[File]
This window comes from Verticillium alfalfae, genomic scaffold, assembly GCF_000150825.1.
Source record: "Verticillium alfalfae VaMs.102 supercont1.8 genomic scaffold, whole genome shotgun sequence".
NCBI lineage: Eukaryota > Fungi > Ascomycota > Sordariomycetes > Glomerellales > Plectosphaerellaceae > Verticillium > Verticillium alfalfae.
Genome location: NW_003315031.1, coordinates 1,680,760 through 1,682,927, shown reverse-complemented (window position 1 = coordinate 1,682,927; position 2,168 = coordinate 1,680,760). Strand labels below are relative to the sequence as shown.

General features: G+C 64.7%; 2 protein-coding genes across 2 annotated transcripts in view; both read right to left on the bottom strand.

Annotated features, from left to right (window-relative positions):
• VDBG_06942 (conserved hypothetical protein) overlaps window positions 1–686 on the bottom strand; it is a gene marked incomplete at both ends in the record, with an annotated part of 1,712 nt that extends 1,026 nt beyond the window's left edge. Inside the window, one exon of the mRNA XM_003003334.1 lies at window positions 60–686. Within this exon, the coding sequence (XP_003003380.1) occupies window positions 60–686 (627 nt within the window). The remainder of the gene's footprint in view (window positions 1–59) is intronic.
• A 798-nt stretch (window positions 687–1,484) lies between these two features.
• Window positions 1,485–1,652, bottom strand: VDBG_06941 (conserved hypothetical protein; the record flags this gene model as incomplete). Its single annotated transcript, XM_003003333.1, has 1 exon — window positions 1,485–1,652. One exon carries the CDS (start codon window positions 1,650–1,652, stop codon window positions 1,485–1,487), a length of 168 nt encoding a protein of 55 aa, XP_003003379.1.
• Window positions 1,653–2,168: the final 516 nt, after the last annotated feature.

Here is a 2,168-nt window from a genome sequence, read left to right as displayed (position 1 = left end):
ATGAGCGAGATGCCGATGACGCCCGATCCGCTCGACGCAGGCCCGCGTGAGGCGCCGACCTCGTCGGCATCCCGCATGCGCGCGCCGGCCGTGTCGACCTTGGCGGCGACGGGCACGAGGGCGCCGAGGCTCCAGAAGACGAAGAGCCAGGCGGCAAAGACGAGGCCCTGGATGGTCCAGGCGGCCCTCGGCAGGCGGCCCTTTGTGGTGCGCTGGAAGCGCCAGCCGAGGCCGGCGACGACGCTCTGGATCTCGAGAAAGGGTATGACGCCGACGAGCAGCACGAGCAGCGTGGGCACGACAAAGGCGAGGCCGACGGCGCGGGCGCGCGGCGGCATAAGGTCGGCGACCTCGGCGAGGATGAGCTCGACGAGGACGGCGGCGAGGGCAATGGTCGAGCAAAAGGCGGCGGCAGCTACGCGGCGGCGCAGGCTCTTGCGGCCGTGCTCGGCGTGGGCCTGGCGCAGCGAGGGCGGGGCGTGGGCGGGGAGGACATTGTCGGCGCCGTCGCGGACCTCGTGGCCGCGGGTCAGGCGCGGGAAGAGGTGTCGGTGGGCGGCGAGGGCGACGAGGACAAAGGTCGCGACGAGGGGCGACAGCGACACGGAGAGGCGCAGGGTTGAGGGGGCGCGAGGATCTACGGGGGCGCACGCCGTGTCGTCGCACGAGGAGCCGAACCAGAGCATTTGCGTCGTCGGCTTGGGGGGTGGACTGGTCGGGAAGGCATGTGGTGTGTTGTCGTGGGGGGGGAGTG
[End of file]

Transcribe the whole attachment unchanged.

This window comes from Verticillium alfalfae, genomic scaffold, assembly GCF_000150825.1.
Source record: "Verticillium alfalfae VaMs.102 supercont1.8 genomic scaffold, whole genome shotgun sequence".
NCBI lineage: Eukaryota > Fungi > Ascomycota > Sordariomycetes > Glomerellales > Plectosphaerellaceae > Verticillium > Verticillium alfalfae.
Genome location: NW_003315031.1, coordinates 1,680,760 through 1,682,927, shown reverse-complemented (window position 1 = coordinate 1,682,927; position 2,168 = coordinate 1,680,760). Strand labels below are relative to the sequence as shown.

General features: G+C 64.7%; 2 protein-coding genes across 2 annotated transcripts in view; both read right to left on the bottom strand.

Annotated features, from left to right (window-relative positions):
• VDBG_06942 (conserved hypothetical protein) overlaps window positions 1–686 on the bottom strand; it is a gene marked incomplete at both ends in the record, with an annotated part of 1,712 nt that extends 1,026 nt beyond the window's left edge. Inside the window, one exon of the mRNA XM_003003334.1 lies at window positions 60–686. Within this exon, the coding sequence (XP_003003380.1) occupies window positions 60–686 (627 nt within the window). The remainder of the gene's footprint in view (window positions 1–59) is intronic.
• A 798-nt stretch (window positions 687–1,484) lies between these two features.
• Window positions 1,485–1,652, bottom strand: VDBG_06941 (conserved hypothetical protein; the record flags this gene model as incomplete). Its single annotated transcript, XM_003003333.1, has 1 exon — window positions 1,485–1,652. One exon carries the CDS (start codon window positions 1,650–1,652, stop codon window positions 1,485–1,487), a length of 168 nt encoding a protein of 55 aa, XP_003003379.1.
• Window positions 1,653–2,168: the final 516 nt, after the last annotated feature.

Here is a 2,168-nt window from a genome sequence, read left to right as displayed (position 1 = left end):
ATGAGCGAGATGCCGATGACGCCCGATCCGCTCGACGCAGGCCCGCGTGAGGCGCCGACCTCGTCGGCATCCCGCATGCGCGCGCCGGCCGTGTCGACCTTGGCGGCGACGGGCACGAGGGCGCCGAGGCTCCAGAAGACGAAGAGCCAGGCGGCAAAGACGAGGCCCTGGATGGTCCAGGCGGCCCTCGGCAGGCGGCCCTTTGTGGTGCGCTGGAAGCGCCAGCCGAGGCCGGCGACGACGCTCTGGATCTCGAGAAAGGGTATGACGCCGACGAGCAGCACGAGCAGCGTGGGCACGACAAAGGCGAGGCCGACGGCGCGGGCGCGCGGCGGCATAAGGTCGGCGACCTCGGCGAGGATGAGCTCGACGAGGACGGCGGCGAGGGCAATGGTCGAGCAAAAGGCGGCGGCAGCTACGCGGCGGCGCAGGCTCTTGCGGCCGTGCTCGGCGTGGGCCTGGCGCAGCGAGGGCGGGGCGTGGGCGGGGAGGACATTGTCGGCGCCGTCGCGGACCTCGTGGCCGCGGGTCAGGCGCGGGAAGAGGTGTCGGTGGGCGGCGAGGGCGACGAGGACAAAGGTCGCGACGAGGGGCGACAGCGACACGGAGAGGCGCAGGGTTGAGGGGGCGCGAGGATCTACGGGGGCGCACGCCGTGTCGTCGCACGAGGAGCCGAACCAGAGCATTTGCGTCGTCGGCTTGGGGGGTGGACTGGTCGGGAAGGCATGTGGTGTGTTGTCGTGGGGGGGGAGTG